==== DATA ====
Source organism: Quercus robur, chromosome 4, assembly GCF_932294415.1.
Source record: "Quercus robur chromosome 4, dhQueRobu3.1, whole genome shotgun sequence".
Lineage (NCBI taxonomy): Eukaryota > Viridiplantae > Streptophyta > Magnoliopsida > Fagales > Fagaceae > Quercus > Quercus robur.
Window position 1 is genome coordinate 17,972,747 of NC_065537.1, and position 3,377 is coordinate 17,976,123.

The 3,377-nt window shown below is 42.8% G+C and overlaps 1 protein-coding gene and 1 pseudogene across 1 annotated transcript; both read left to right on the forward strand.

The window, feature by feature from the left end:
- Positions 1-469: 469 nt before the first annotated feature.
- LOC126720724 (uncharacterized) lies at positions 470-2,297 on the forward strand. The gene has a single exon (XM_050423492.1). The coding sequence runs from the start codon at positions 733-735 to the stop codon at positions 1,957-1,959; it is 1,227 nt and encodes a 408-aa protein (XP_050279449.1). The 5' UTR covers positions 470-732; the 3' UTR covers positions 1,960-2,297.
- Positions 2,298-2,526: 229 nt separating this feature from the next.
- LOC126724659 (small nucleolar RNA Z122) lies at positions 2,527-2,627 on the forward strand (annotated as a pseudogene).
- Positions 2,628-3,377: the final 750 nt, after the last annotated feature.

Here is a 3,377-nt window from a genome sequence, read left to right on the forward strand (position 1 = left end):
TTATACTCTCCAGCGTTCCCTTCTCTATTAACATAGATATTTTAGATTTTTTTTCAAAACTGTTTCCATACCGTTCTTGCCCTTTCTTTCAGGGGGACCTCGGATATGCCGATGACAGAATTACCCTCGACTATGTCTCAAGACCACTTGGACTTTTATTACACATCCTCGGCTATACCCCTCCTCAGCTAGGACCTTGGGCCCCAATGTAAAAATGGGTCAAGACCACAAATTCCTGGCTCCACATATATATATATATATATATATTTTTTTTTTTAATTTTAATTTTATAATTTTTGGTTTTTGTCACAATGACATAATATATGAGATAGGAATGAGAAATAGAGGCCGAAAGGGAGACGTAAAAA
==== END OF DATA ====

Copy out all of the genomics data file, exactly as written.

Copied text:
Source organism: Quercus robur, chromosome 4, assembly GCF_932294415.1.
Source record: "Quercus robur chromosome 4, dhQueRobu3.1, whole genome shotgun sequence".
Lineage (NCBI taxonomy): Eukaryota > Viridiplantae > Streptophyta > Magnoliopsida > Fagales > Fagaceae > Quercus > Quercus robur.
Window position 1 is genome coordinate 17,972,747 of NC_065537.1, and position 3,377 is coordinate 17,976,123.

The 3,377-nt window shown below is 42.8% G+C and overlaps 1 protein-coding gene and 1 pseudogene across 1 annotated transcript; both read left to right on the forward strand.

The window, feature by feature from the left end:
- Positions 1-469: 469 nt before the first annotated feature.
- LOC126720724 (uncharacterized) lies at positions 470-2,297 on the forward strand. The gene has a single exon (XM_050423492.1). The coding sequence runs from the start codon at positions 733-735 to the stop codon at positions 1,957-1,959; it is 1,227 nt and encodes a 408-aa protein (XP_050279449.1). The 5' UTR covers positions 470-732; the 3' UTR covers positions 1,960-2,297.
- Positions 2,298-2,526: 229 nt separating this feature from the next.
- LOC126724659 (small nucleolar RNA Z122) lies at positions 2,527-2,627 on the forward strand (annotated as a pseudogene).
- Positions 2,628-3,377: the final 750 nt, after the last annotated feature.

Here is a 3,377-nt window from a genome sequence, read left to right on the forward strand (position 1 = left end):
TTATACTCTCCAGCGTTCCCTTCTCTATTAACATAGATATTTTAGATTTTTTTTCAAAACTGTTTCCATACCGTTCTTGCCCTTTCTTTCAGGGGGACCTCGGATATGCCGATGACAGAATTACCCTCGACTATGTCTCAAGACCACTTGGACTTTTATTACACATCCTCGGCTATACCCCTCCTCAGCTAGGACCTTGGGCCCCAATGTAAAAATGGGTCAAGACCACAAATTCCTGGCTCCACATATATATATATATATATATATTTTTTTTTTTAATTTTAATTTTATAATTTTTGGTTTTTGTCACAATGACATAATATATGAGATAGGAATGAGAAATAGAGGCCGAAAGGGAGACGTAAAAA